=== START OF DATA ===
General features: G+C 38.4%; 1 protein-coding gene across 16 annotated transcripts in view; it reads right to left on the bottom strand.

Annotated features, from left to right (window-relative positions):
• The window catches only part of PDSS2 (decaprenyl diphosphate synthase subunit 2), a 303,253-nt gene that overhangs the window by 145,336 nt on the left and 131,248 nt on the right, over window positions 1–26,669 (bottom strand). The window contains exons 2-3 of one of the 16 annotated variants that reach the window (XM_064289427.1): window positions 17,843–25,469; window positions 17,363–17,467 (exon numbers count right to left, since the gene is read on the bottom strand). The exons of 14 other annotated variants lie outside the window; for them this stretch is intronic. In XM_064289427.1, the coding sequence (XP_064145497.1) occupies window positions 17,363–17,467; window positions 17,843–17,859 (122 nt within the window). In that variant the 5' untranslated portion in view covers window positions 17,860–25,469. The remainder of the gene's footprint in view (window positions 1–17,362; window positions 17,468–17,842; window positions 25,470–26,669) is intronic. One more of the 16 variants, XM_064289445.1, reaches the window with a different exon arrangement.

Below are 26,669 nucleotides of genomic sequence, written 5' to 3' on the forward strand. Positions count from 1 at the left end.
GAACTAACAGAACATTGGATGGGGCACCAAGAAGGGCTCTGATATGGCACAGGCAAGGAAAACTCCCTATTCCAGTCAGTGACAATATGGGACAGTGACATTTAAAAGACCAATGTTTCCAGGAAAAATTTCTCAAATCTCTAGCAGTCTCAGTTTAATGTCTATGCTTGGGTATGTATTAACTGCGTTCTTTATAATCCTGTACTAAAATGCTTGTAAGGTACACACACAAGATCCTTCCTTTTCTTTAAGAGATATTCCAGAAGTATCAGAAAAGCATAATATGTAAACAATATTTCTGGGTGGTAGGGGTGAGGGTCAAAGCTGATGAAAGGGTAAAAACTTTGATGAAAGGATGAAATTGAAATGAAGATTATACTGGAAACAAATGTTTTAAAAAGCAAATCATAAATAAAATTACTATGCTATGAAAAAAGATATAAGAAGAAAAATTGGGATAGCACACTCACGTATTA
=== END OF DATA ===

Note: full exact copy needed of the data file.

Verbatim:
General features: G+C 38.4%; 1 protein-coding gene across 16 annotated transcripts in view; it reads right to left on the bottom strand.

Annotated features, from left to right (window-relative positions):
• The window catches only part of PDSS2 (decaprenyl diphosphate synthase subunit 2), a 303,253-nt gene that overhangs the window by 145,336 nt on the left and 131,248 nt on the right, over window positions 1–26,669 (bottom strand). The window contains exons 2-3 of one of the 16 annotated variants that reach the window (XM_064289427.1): window positions 17,843–25,469; window positions 17,363–17,467 (exon numbers count right to left, since the gene is read on the bottom strand). The exons of 14 other annotated variants lie outside the window; for them this stretch is intronic. In XM_064289427.1, the coding sequence (XP_064145497.1) occupies window positions 17,363–17,467; window positions 17,843–17,859 (122 nt within the window). In that variant the 5' untranslated portion in view covers window positions 17,860–25,469. The remainder of the gene's footprint in view (window positions 1–17,362; window positions 17,468–17,842; window positions 25,470–26,669) is intronic. One more of the 16 variants, XM_064289445.1, reaches the window with a different exon arrangement.

Below are 26,669 nucleotides of genomic sequence, written 5' to 3' on the forward strand. Positions count from 1 at the left end.
GAACTAACAGAACATTGGATGGGGCACCAAGAAGGGCTCTGATATGGCACAGGCAAGGAAAACTCCCTATTCCAGTCAGTGACAATATGGGACAGTGACATTTAAAAGACCAATGTTTCCAGGAAAAATTTCTCAAATCTCTAGCAGTCTCAGTTTAATGTCTATGCTTGGGTATGTATTAACTGCGTTCTTTATAATCCTGTACTAAAATGCTTGTAAGGTACACACACAAGATCCTTCCTTTTCTTTAAGAGATATTCCAGAAGTATCAGAAAAGCATAATATGTAAACAATATTTCTGGGTGGTAGGGGTGAGGGTCAAAGCTGATGAAAGGGTAAAAACTTTGATGAAAGGATGAAATTGAAATGAAGATTATACTGGAAACAAATGTTTTAAAAAGCAAATCATAAATAAAATTACTATGCTATGAAAAAAGATATAAGAAGAAAAATTGGGATAGCACACTCACGTATTA